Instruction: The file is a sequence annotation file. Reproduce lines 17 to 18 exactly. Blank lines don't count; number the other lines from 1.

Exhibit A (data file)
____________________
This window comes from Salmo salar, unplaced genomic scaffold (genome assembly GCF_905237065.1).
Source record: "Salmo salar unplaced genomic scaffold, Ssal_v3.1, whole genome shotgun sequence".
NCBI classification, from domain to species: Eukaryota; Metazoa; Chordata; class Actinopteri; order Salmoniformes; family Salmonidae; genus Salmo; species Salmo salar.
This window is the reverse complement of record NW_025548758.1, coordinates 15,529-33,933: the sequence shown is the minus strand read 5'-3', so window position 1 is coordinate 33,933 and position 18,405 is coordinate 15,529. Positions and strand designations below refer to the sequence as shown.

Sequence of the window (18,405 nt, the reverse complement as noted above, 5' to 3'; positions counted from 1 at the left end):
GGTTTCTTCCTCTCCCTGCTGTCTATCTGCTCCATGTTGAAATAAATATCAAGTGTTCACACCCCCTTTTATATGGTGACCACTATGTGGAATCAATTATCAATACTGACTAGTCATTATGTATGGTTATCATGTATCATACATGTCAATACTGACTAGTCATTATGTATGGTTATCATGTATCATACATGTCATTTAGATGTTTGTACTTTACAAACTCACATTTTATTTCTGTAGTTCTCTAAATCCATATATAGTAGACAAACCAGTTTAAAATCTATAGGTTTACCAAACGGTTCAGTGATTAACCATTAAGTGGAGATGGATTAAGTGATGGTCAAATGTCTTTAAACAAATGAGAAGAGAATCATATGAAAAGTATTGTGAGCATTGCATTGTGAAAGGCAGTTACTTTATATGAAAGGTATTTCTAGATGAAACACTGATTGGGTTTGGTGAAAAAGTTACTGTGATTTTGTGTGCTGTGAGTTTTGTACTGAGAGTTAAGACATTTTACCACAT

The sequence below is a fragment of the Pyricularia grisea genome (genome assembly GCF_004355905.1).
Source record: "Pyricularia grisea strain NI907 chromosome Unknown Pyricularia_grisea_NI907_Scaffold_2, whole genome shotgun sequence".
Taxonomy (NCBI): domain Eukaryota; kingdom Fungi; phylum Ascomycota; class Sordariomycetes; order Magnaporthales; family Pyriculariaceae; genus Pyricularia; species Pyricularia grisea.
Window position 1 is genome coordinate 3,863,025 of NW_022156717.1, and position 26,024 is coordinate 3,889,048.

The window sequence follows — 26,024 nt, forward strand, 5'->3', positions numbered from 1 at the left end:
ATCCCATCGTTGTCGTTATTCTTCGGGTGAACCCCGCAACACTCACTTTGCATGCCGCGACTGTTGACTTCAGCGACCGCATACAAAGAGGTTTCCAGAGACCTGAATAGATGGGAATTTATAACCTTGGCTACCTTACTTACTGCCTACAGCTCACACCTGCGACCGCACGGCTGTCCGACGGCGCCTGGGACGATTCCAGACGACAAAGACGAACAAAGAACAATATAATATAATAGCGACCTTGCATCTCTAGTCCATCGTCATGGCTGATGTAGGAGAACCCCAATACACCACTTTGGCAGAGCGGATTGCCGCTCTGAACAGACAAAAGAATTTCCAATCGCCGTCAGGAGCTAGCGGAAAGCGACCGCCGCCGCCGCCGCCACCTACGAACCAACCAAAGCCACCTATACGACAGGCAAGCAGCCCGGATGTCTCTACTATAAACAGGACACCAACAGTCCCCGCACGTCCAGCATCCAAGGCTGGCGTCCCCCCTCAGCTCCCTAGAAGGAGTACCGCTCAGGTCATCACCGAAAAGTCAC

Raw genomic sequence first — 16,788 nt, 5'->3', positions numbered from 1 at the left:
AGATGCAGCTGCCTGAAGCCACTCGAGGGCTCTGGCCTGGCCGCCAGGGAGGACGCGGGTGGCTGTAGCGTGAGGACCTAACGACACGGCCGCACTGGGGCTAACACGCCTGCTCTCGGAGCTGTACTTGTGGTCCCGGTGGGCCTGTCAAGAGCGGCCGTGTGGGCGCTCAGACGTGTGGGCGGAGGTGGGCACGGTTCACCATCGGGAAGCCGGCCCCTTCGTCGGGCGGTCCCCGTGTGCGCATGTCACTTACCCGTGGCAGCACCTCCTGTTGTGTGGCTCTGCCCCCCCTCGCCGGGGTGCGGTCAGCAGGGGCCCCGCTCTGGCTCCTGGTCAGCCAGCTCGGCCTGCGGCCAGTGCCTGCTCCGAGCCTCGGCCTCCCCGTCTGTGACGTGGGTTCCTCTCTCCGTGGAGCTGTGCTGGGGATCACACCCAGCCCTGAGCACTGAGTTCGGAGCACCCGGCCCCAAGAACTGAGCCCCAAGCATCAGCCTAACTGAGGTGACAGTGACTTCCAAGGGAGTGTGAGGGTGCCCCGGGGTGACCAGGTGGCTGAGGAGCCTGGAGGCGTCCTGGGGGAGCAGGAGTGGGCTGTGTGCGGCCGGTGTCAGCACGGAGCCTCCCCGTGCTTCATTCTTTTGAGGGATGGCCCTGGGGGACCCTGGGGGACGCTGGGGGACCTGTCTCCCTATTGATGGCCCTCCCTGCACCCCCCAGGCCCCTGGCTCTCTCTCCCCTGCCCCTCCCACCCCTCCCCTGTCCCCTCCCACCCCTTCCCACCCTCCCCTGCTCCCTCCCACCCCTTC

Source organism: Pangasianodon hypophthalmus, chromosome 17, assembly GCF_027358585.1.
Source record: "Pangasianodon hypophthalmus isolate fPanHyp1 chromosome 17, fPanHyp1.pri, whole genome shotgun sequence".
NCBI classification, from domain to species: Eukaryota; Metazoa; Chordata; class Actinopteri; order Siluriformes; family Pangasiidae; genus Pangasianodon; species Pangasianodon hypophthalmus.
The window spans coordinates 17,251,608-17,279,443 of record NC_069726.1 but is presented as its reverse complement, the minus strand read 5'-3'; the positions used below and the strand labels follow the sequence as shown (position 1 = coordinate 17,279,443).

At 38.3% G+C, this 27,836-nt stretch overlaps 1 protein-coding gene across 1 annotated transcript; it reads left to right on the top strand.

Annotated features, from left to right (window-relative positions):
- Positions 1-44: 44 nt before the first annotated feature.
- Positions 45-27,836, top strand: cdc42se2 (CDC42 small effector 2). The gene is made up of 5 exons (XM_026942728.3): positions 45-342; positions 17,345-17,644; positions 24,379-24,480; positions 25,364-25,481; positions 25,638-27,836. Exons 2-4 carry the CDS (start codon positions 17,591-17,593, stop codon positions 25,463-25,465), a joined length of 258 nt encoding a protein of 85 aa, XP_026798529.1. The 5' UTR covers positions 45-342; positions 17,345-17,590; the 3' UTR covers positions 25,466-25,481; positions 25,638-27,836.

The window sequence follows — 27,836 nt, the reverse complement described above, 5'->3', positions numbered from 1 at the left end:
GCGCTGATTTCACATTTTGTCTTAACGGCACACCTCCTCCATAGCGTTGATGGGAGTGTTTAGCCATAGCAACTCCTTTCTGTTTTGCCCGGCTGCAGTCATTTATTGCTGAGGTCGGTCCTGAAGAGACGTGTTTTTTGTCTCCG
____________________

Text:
NCBI classification, from domain to species: Eukaryota; Metazoa; Chordata; class Actinopteri; order Siluriformes; family Pangasiidae; genus Pangasianodon; species Pangasianodon hypophthalmus.
The window spans coordinates 17,251,608-17,279,443 of record NC_069726.1 but is presented as its reverse complement, the minus strand read 5'-3'; the positions used below and the strand labels follow the sequence as shown (position 1 = coordinate 17,279,443).